quotes Elisquared likes

"Saying 'I notice you're a nerd' is like saying, 'Hey, I notice that you'd rather be intelligent than be stupid, that you'd rather be thoughtful than be vapid, that you believe that there are things that matter more than the arrest record of Lindsay Lohan. Why is that?' In fact, it seems to me that most contemporary insults are pretty lame. Even 'lame' is kind of lame. Saying 'You're lame' is like saying 'You walk with a limp.' Yeah, whatever, so does 50 Cent, and he's done all right for himself."— John Green


Hunted: Interview with Cheryl Rainfield and Review

Welcome to my stop on the Hunted Blog Tour, presented by A Novel Outing!

For my stop I was able to get a little Q&A with Cheryl Rainfield herself! 
(My review is below as well!) 

First, I’d like to thank you Cheryl so much for visiting Eli to the nth!  I really loved Hunted, and am so happy to be a part of the book tour.

Thank you so much for having me, Eli! I so appreciate it.

You are welcome!  Now, on to the questions!

What was the inspiration for Hunted?

My own life.

I’m a ritual abuse survivor—my parents were part of cults—and, like Caitlyn, I know what it’s like to be tortured, to have my life be threatened, and to choose to be who I am even though it means more torture. I saw Hunted as an analogy to cults or cult-like groups that oppress, as well as the oppression in our society.

But I also have wanted to write a paranormal fantasy for years, since reading and rereading and loving Lois Duncan’s books as a teen. Her books made me want paranormal powers, but since I can’t have that, I wrote about them.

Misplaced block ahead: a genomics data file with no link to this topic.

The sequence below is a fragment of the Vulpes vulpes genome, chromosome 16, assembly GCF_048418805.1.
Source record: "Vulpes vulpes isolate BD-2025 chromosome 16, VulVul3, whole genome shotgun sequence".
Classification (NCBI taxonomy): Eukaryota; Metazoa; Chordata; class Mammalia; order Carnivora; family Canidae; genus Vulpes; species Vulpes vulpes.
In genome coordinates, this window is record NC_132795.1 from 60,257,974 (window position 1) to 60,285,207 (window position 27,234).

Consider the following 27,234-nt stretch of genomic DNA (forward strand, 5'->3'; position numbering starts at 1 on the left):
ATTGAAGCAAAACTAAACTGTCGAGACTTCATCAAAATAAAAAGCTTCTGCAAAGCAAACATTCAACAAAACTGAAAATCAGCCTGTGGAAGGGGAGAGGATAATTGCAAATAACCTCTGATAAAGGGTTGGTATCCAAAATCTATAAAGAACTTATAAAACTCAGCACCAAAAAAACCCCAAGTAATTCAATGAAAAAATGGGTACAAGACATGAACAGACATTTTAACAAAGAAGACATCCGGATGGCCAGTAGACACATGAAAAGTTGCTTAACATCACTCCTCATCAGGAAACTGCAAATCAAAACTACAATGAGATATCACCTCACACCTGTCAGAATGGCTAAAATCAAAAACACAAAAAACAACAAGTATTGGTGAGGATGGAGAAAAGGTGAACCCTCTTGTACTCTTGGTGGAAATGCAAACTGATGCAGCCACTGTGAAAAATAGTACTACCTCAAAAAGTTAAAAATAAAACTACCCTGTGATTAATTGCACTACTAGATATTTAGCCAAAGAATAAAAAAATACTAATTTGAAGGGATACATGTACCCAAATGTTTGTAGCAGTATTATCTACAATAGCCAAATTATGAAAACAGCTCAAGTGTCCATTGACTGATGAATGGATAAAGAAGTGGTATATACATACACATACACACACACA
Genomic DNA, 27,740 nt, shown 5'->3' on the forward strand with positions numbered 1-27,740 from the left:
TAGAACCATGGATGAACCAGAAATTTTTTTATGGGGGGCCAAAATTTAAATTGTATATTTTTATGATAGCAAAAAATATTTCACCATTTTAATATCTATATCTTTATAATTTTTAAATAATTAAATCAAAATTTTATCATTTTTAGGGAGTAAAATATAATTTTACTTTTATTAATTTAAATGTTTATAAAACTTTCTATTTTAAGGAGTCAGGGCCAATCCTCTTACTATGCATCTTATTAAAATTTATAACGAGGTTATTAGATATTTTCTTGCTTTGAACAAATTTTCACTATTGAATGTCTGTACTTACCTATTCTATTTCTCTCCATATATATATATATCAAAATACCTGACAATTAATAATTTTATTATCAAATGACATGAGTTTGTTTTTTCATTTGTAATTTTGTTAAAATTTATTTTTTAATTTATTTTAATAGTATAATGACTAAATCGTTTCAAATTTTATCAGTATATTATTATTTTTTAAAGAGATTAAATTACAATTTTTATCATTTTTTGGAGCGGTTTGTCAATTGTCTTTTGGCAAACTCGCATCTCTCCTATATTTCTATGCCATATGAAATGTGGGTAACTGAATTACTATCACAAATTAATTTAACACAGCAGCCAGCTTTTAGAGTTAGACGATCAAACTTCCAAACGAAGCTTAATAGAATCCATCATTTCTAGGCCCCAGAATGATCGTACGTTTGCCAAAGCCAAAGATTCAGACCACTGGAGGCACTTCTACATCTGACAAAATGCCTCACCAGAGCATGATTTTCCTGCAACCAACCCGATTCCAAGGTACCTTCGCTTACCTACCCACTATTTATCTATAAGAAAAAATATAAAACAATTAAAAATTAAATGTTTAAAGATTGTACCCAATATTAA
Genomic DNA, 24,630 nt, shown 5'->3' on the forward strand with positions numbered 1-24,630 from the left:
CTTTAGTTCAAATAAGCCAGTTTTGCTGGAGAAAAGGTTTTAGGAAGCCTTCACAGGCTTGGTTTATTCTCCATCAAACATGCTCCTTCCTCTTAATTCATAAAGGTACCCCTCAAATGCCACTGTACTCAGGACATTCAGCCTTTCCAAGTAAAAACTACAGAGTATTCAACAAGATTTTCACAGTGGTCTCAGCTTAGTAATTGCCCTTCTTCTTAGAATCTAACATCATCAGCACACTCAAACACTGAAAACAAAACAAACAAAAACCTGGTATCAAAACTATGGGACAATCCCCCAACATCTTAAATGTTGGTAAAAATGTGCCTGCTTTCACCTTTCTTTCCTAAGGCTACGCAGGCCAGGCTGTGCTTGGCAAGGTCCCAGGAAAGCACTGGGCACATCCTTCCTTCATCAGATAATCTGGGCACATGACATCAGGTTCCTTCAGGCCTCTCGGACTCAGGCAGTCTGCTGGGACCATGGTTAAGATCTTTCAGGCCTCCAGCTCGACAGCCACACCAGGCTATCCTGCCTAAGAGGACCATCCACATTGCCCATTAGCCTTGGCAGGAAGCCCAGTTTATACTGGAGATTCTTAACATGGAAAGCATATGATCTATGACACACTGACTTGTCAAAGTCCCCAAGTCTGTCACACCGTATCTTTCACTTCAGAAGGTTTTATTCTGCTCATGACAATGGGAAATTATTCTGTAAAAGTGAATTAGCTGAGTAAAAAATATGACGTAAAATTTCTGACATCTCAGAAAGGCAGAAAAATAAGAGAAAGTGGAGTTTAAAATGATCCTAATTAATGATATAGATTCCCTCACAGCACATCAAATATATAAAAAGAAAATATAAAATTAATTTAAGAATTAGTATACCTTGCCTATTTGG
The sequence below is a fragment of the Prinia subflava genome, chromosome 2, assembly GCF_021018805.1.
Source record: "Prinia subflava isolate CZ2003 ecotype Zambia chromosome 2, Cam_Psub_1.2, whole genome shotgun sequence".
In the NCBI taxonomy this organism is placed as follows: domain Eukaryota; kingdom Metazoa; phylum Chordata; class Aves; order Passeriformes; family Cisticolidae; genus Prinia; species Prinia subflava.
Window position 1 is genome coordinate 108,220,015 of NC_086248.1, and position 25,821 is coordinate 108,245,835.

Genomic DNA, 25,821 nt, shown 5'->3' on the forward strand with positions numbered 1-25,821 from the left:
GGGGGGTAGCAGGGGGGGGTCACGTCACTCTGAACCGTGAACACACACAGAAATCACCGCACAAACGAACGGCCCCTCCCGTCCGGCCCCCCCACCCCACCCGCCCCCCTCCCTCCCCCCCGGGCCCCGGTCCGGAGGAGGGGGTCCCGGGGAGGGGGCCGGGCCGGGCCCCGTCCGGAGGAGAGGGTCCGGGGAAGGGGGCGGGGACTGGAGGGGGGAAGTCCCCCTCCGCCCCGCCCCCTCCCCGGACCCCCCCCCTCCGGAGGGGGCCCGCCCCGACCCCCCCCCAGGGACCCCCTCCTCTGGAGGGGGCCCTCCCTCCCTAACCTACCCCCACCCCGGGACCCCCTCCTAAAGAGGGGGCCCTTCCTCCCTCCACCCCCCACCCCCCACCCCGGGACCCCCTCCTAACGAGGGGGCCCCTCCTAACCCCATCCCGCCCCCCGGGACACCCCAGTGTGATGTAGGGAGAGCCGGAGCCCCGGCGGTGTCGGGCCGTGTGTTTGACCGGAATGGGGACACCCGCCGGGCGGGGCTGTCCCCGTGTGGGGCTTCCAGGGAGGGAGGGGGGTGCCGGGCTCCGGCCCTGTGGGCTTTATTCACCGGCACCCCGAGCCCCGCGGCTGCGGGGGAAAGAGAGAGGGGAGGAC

You've survived some intense things, which I think many people may be able to relate to in some way, and I applaud your courage in writing about them.

Hunted has a distinctive science fiction feel to it, but you’re most prominent book before this, Scars, was contemporary realism.  What made you go the sci-fi route?

I’ve long wanted to write a paranormal fantasy, after reading (and loving) many YA paranormal fantasies (especially Lois Duncan and Alexander Key). They helped me dream and hope. 

But I also didn’t see Hunted as that different from Scars. Yes, it’s a fantasy, but I still drew on my abuse and trauma experience to write it, and it still addresses many painful issues—homophobia, racism, bullying, widespread oppression, and torture. I’ve wondered how to write about cults in a way that people could hear, and for now, this is my way. I think that sometimes fantasy (or fiction) can make it easier to hear about something painful.

I definitely agree with that!  Fiction is a good way to get painful realities into open dialogue.  

Caitlyn is a very strong female protagonist.  Did she start out that way in your mind, or did her strength progress through the novel in an organic way?

I intentionally wrote Caitlyn to be strong. I write all my female protagonists to be strong-girl characters. I think it’s so important for us to see girls and women being strong, most especially when we’re often not portrayed that way in the media, and when there’s so much sexism. I made her emotionally strong and someone who fights back against oppression and tries to help others; I put a lot of myself into Caitlyn, the way I do for each of my main characters in my books.